Thrombocytosis and its causes
Bones contain sponge tissue, the bone marrow, which has basic cells that are transformed into red blood cells, white blood cells, or platelets. Platelets travel through the blood vessels and suppress to clot the blood so that bleeding stops when damage to the blood vessel occurs, such as when we cut a finger.
Under normal circumstances, a platelet should have between 150.000 and 450.000 per microliter of blood and thrombocytosis a condition with an increased platelet count (over 400 x 109 / L).
If it’s caused by a bone marrow disorder, the bone marrow produces a large number of cells that make platelets and release too many platelets into the blood. If blood counts reveal a large number of platelets, it must be decided whether reactive thrombocytosis or thrombocythemia is involved.
The increased platelet count that results from the clonal disease of the pluripotent hematopoiesis stem cell, that is, the autonomic exuberance of the platelet lineage, is called primary thrombocytosis.
These include primary essential thrombocytosis or thrombocythemia and thrombocytosis in chronic myeloproliferative diseases (chronic granulocytic leukemia, polycythemia vera, osteomyelofibrosis). Primary thrombocytosis is characterized by the presence of enormous pathological megakaryocytes in the bone marrow.
Treatment consists of the administration of cytostatics, anti reactive agents and thrombocytopheresis.
Secondary or reactive thrombocytosis occurs during sideropenic anemia, chronic inflammation, malignancies, after splenectomy, after exertion, bleeding, etc. There is an increased number of megakaryocytes in the bone marrow of these patients, normal in shape and size. In addition to treating the underlying disease, it is advised to administer antiplatelet agents (acetylsalicylic acid, dipyridamole, etc.).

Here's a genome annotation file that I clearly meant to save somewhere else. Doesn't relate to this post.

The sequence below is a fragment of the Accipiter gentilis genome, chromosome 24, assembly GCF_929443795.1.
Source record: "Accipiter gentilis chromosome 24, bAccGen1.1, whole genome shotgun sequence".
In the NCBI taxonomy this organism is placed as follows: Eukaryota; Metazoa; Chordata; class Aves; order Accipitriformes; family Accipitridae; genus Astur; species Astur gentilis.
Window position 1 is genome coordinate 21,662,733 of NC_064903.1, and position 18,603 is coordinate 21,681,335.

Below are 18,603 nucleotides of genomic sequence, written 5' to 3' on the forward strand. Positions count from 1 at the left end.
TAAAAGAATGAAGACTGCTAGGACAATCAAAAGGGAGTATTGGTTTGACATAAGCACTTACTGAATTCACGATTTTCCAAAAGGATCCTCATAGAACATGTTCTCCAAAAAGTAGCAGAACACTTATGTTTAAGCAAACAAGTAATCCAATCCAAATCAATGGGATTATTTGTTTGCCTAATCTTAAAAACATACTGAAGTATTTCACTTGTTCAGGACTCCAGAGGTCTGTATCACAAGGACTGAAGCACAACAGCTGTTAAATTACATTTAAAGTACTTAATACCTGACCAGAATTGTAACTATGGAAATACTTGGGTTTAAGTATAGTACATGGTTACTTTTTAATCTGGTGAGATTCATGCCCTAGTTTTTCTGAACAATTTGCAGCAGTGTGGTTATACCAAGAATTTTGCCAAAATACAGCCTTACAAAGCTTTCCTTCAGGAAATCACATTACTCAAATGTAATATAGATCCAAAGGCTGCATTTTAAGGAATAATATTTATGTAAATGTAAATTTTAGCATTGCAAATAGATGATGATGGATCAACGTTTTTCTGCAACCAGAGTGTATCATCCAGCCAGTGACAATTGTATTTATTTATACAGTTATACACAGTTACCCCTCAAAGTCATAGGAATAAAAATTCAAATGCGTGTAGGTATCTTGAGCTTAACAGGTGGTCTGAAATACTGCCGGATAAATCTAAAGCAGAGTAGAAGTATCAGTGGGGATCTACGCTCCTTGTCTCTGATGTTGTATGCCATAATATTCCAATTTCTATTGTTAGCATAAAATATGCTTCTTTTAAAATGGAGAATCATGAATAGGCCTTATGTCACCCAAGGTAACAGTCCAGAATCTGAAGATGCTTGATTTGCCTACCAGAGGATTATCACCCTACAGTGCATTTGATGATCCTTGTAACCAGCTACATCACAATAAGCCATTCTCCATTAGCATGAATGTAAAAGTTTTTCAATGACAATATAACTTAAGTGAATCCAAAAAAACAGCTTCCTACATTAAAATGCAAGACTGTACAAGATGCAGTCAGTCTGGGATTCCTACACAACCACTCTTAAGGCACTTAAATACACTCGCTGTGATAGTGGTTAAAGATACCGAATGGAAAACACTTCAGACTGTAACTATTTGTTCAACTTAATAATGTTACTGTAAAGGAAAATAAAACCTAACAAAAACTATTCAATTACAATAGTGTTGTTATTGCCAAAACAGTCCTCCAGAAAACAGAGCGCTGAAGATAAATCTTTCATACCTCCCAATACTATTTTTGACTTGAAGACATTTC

Reactive thrombocytosis rarely causes symptoms. Most patients do not have any symptoms at the time of diagnosis that may lead to suspected thrombocytosis. Most patients experience symptoms that result from the formation of clots in the small and medium blood vessels.
If blood platelets are too low, the risk of bleeding, including menstrual bleeding, increases. If there are too many platelets, they can cause thrombosis or blood clots – which can end in a fatal outcome. In addition, there is a reasonable risk of a heart attack or stroke.
Some of the symptoms that may occur are:
limb soreness when exposed to cold,
the frequent occurrence of tingling and numbness in the fingers,
temporary vision changes,
the possible onset of seizures,
bleeding on the skin and gums,
joint and muscle pain,
high body temperature,
enlarged liver and spleen.
Slight bleeding from the nose (epistaxis) and gums, blood in your stool, and bruising that you don’t know can sometimes occur, all of which are effective indicators of thrombocytosis. There is also a condition of over-reduced platelet concentration in the blood called thrombocytopenia. Reduced platelet concentration in the blood is considered to be any value below 150 and 450 x 109 platelets per liter of blood.
Both conditions can be life-threatening and you should see your doctor for the first symptoms to determine the diagnosis and treatment.
Treatment of reactive thrombocytosis is cause-oriented. If the cause is previous surgery or an injury that caused significant blood loss, the thrombocytosis will not last long. If the cause is a chronic infection or inflammatory disease, platelet levels may remain elevated until the condition is brought back into control.